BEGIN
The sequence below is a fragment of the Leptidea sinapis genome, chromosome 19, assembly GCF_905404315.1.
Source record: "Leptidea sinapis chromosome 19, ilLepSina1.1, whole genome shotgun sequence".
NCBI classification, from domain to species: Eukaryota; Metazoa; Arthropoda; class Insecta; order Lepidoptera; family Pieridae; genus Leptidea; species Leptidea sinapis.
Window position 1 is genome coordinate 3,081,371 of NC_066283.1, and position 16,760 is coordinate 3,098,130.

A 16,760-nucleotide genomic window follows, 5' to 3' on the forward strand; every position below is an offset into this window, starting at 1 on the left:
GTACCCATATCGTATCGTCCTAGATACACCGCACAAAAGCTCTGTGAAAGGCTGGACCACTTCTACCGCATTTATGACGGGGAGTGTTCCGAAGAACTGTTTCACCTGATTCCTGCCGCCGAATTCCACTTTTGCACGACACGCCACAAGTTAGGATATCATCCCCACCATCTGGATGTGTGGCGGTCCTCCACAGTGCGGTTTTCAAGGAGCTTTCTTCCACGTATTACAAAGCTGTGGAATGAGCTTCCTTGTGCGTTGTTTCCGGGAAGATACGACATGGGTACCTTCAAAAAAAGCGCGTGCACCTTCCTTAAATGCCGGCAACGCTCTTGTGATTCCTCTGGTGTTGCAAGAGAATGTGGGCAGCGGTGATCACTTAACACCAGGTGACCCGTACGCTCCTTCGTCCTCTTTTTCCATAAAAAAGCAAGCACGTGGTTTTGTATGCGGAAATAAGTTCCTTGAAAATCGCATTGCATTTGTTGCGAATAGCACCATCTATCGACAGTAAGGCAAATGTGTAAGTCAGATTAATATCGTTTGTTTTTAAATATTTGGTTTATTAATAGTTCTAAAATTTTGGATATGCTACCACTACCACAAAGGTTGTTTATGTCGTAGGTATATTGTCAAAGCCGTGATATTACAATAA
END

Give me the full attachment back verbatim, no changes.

The sequence below is a fragment of the Leptidea sinapis genome, chromosome 19, assembly GCF_905404315.1.
Source record: "Leptidea sinapis chromosome 19, ilLepSina1.1, whole genome shotgun sequence".
NCBI classification, from domain to species: Eukaryota; Metazoa; Arthropoda; class Insecta; order Lepidoptera; family Pieridae; genus Leptidea; species Leptidea sinapis.
Window position 1 is genome coordinate 3,081,371 of NC_066283.1, and position 16,760 is coordinate 3,098,130.

A 16,760-nucleotide genomic window follows, 5' to 3' on the forward strand; every position below is an offset into this window, starting at 1 on the left:
GTACCCATATCGTATCGTCCTAGATACACCGCACAAAAGCTCTGTGAAAGGCTGGACCACTTCTACCGCATTTATGACGGGGAGTGTTCCGAAGAACTGTTTCACCTGATTCCTGCCGCCGAATTCCACTTTTGCACGACACGCCACAAGTTAGGATATCATCCCCACCATCTGGATGTGTGGCGGTCCTCCACAGTGCGGTTTTCAAGGAGCTTTCTTCCACGTATTACAAAGCTGTGGAATGAGCTTCCTTGTGCGTTGTTTCCGGGAAGATACGACATGGGTACCTTCAAAAAAAGCGCGTGCACCTTCCTTAAATGCCGGCAACGCTCTTGTGATTCCTCTGGTGTTGCAAGAGAATGTGGGCAGCGGTGATCACTTAACACCAGGTGACCCGTACGCTCCTTCGTCCTCTTTTTCCATAAAAAAGCAAGCACGTGGTTTTGTATGCGGAAATAAGTTCCTTGAAAATCGCATTGCATTTGTTGCGAATAGCACCATCTATCGACAGTAAGGCAAATGTGTAAGTCAGATTAATATCGTTTGTTTTTAAATATTTGGTTTATTAATAGTTCTAAAATTTTGGATATGCTACCACTACCACAAAGGTTGTTTATGTCGTAGGTATATTGTCAAAGCCGTGATATTACAATAA